Book Analysis: The Science of Muddling Through

1890 WordsDec 1, 20128 Pages
A Summary of: The Science of “Muddling Through” By Charles E. Lindblom ------------------------------------------------- Public Administration Review, Vol.XIX, No.2 (Spring, 1959), 79-88 I. Introduction This article discusses two different strategies for comparing policies. The first strategy, Lindblom entitles Root, or Rational-Comprehensive Lindblom refers to the second strategy as Branch, or Successive Limited Comparisons. After a brief explanation of the two systems, he goes on to argue the superiority of the Branch system over the more commonly discussed Root system II. Root The Root approach, or Rational-Comprehensive, is best utilized for more simple problems, according to Lindblom, due to the necessitation of massive…show more content…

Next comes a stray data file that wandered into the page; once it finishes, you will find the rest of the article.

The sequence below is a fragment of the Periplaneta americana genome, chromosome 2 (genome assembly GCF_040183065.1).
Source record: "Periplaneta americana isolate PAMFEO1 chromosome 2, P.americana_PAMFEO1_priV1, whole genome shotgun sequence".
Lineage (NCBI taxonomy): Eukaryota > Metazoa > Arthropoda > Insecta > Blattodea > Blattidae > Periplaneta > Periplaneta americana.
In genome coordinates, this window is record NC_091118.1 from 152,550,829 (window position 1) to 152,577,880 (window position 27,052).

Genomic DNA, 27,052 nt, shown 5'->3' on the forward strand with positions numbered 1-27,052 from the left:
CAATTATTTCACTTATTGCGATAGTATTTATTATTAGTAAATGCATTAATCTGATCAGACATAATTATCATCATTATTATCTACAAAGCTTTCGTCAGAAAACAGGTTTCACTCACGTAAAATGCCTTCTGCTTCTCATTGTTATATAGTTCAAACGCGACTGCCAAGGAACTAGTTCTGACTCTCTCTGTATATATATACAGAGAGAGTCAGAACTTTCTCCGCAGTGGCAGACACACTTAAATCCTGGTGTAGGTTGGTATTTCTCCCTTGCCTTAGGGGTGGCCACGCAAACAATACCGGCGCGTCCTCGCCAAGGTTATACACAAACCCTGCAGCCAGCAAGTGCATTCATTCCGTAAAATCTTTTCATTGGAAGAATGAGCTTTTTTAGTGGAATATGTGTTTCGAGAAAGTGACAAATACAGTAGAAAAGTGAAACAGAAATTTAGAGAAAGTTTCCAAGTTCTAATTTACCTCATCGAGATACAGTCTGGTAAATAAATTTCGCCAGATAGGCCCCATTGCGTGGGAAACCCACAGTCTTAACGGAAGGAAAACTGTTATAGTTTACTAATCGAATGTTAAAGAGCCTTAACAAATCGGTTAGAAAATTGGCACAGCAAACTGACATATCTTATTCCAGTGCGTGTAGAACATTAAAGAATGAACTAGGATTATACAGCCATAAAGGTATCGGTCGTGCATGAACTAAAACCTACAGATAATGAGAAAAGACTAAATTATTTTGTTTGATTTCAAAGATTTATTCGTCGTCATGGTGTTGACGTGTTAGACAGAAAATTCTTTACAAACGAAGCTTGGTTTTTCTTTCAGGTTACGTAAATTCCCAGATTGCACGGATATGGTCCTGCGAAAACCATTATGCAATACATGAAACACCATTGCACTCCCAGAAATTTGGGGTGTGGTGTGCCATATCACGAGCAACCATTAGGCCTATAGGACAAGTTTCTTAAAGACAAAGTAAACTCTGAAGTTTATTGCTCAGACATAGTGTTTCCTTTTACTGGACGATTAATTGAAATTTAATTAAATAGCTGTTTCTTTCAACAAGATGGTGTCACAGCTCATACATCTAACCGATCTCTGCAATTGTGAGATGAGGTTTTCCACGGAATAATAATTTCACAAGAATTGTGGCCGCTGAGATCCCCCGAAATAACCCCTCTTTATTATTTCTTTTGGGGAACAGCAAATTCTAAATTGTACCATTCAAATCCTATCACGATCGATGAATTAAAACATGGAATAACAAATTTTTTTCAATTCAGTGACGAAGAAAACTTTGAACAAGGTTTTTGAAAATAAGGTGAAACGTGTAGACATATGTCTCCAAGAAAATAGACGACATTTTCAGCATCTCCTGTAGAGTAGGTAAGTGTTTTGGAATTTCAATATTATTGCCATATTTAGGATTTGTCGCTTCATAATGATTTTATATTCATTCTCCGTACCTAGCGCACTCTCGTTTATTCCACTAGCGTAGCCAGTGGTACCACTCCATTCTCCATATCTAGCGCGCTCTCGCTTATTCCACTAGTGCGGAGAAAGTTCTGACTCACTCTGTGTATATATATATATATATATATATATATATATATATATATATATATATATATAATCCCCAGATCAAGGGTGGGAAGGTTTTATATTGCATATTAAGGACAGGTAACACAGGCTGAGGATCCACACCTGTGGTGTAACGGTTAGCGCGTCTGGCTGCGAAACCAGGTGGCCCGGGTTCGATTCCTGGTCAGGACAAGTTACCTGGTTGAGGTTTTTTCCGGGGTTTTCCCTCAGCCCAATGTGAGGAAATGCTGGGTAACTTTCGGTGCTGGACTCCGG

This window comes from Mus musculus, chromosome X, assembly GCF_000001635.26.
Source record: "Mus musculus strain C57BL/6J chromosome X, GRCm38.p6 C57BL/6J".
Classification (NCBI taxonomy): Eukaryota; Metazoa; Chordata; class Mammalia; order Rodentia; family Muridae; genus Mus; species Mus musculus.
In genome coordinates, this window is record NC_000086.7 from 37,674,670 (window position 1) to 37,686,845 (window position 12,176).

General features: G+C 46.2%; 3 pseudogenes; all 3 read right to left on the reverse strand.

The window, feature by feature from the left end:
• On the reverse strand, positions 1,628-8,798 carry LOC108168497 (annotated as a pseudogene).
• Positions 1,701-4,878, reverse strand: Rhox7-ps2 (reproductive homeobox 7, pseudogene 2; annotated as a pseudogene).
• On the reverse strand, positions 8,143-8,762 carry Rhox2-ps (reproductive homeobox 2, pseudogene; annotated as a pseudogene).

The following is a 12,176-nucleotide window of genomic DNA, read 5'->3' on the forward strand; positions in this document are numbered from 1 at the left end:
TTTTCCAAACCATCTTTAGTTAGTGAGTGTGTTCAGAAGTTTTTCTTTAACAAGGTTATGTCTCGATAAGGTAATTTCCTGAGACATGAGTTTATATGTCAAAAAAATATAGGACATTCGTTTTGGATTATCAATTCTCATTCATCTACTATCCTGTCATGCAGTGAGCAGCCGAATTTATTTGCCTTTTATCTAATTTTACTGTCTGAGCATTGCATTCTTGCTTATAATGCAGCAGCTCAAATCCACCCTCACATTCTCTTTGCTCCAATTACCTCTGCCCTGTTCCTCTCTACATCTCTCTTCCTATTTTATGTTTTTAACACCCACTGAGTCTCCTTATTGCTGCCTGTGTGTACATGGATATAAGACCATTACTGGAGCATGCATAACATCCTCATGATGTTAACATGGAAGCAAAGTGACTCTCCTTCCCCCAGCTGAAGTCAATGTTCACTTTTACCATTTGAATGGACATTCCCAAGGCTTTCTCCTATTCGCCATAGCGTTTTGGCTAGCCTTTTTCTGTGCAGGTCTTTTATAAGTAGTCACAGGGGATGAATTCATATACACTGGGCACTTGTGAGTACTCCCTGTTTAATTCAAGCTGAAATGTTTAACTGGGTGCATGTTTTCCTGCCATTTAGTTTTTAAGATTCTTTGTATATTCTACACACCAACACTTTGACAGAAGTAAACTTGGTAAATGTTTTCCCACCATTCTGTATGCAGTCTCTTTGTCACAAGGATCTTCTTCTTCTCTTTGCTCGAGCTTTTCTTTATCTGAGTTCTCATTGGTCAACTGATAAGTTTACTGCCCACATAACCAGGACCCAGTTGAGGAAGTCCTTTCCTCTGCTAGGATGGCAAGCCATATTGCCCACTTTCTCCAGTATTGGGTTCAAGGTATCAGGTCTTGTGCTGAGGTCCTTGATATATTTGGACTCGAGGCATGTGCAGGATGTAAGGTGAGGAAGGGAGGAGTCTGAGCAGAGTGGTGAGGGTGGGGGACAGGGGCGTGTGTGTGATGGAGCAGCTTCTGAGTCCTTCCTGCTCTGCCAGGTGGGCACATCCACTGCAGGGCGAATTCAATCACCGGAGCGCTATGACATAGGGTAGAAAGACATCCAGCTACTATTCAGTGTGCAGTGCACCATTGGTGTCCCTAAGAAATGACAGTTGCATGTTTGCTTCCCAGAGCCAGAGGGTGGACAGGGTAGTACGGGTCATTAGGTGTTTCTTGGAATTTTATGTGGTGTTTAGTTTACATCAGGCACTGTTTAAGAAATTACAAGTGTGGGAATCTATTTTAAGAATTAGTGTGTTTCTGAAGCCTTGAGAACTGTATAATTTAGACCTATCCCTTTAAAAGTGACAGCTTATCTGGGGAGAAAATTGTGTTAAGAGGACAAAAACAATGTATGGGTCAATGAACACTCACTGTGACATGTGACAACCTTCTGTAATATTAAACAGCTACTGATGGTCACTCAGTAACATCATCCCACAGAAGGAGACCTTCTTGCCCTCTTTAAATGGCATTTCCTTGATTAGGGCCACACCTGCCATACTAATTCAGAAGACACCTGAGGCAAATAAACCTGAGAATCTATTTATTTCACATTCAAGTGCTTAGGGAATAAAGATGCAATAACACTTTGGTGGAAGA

Democracies tend to change policies incrementally. By simplifying the policy by limiting the focus to slight deviations, the most value is made of available information. “Non-incremental policy proposals are therefore typically not only politically irrelevant, but also unpredictable.” Another way to simplify analysis is by ignoring important potential consequences of the possible policies, and also ignoring the values associated with those neglected consequences. Even if the exclusions are made at random, the policies may be formulated more intelligently than by attempting to achieve a comprehensiveness which is too extensive. ii. Achieving a Degree of Comprehensiveness The potential for losing important values is present in any organization. The benefit of a hypothetical division of labor is that every important value has its own watchdog; these watchdogs can guard their respective interests in two ways. First, they may redress damages done by other agencies. Second, they may anticipate and avoid injury before it happens. In the United States, no part of government attempts comprehensive policy overviews on things such as income distribution, yet a policy evolves. This incremental policy-making pattern fits with the multiple pressure pattern. When this particular type of policy-making model is followed, it is easier for one group to anticipate the moves of
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